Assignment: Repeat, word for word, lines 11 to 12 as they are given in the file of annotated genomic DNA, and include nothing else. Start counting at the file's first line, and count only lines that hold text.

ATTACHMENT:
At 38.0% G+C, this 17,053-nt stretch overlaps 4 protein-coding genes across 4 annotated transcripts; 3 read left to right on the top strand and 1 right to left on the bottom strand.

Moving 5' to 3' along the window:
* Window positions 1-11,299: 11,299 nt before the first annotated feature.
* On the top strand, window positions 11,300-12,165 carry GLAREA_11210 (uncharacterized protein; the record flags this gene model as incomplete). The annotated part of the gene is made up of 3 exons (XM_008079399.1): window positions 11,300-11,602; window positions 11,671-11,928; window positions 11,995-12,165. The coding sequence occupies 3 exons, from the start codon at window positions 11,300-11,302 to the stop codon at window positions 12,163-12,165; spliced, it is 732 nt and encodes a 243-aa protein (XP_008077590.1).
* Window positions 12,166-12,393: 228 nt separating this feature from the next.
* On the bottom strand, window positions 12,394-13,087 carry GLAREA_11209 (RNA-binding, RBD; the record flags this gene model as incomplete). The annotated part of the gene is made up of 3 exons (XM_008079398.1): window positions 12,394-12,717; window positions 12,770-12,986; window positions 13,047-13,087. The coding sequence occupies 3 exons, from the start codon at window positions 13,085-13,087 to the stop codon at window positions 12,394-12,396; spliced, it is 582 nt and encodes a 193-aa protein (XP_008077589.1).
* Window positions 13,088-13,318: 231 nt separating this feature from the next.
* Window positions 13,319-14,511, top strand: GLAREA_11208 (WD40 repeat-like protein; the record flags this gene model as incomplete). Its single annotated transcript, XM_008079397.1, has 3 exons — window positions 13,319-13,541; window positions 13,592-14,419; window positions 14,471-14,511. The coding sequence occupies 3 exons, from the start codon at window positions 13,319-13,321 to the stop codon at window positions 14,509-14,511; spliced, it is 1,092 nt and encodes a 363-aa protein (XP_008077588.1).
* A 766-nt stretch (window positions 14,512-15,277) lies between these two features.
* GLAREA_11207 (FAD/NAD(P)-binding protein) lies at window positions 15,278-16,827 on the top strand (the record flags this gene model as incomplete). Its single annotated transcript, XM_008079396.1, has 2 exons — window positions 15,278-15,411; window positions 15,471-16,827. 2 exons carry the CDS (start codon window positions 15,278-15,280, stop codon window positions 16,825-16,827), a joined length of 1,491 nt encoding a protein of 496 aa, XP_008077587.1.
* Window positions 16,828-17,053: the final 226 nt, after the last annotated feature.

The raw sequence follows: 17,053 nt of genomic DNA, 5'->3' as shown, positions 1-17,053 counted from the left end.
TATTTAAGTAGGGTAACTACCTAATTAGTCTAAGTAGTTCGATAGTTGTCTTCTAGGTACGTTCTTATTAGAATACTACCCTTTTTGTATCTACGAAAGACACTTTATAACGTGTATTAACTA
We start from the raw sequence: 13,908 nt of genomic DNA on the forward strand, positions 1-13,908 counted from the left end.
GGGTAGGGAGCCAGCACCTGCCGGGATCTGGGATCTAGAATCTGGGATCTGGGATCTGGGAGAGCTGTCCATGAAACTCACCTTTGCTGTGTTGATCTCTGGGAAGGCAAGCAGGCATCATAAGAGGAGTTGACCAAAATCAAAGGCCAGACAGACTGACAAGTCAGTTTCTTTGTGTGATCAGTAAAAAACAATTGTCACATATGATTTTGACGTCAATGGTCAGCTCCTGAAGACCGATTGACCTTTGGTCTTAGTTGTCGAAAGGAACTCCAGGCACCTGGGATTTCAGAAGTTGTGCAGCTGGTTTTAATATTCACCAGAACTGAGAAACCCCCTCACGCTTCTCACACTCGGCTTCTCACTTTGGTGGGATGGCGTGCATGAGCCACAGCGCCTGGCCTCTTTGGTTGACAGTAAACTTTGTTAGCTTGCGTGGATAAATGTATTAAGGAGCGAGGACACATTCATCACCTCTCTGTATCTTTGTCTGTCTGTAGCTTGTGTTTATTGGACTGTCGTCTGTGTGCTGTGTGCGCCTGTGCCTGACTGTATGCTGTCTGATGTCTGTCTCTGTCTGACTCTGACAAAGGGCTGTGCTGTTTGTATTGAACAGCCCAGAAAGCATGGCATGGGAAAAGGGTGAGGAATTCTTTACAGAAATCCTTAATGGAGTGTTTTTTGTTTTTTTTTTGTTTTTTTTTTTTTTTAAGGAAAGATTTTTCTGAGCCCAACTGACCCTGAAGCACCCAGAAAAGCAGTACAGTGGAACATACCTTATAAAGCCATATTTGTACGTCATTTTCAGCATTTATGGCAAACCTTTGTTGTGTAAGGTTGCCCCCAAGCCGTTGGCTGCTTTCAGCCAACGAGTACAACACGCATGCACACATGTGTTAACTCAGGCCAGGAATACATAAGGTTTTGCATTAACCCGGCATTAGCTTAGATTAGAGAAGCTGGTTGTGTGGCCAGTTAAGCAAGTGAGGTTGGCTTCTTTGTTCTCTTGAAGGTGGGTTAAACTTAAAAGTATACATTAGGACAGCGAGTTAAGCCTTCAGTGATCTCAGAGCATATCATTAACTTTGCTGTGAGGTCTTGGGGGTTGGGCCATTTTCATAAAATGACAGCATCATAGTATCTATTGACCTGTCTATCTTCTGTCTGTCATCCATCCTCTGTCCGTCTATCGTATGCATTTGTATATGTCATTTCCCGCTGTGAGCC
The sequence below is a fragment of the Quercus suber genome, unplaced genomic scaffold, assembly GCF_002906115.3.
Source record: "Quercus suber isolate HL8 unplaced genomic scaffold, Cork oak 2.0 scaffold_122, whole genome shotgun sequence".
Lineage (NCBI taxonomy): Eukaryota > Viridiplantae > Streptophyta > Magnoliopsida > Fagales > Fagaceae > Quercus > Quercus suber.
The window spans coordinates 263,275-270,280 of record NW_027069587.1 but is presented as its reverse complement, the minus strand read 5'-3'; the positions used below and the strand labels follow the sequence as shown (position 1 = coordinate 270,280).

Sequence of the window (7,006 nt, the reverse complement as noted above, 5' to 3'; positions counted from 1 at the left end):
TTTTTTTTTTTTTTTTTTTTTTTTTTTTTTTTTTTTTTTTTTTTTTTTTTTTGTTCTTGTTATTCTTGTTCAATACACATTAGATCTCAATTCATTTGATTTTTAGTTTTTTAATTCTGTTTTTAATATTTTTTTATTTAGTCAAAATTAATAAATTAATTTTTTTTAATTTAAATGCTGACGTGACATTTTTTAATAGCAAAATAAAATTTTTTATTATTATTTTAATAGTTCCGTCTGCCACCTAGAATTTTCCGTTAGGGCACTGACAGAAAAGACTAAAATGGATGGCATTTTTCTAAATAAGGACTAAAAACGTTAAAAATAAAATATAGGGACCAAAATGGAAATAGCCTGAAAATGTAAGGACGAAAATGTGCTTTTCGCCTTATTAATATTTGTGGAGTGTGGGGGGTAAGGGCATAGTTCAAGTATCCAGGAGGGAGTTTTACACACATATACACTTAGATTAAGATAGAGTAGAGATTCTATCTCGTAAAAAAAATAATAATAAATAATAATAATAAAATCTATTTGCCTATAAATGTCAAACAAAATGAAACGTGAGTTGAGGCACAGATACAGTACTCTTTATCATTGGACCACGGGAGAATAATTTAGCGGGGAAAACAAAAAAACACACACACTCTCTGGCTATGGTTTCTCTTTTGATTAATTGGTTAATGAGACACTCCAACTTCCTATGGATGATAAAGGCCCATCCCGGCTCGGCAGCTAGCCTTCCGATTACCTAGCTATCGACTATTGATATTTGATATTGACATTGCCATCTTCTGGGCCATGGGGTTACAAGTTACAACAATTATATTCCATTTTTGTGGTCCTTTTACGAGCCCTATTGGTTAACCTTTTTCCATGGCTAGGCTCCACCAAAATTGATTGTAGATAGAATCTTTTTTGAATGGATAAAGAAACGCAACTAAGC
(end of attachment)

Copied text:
* Window positions 16,828-17,053: the final 226 nt, after the last annotated feature.

The raw sequence follows: 17,053 nt of genomic DNA, 5'->3' as shown, positions 1-17,053 counted from the left end.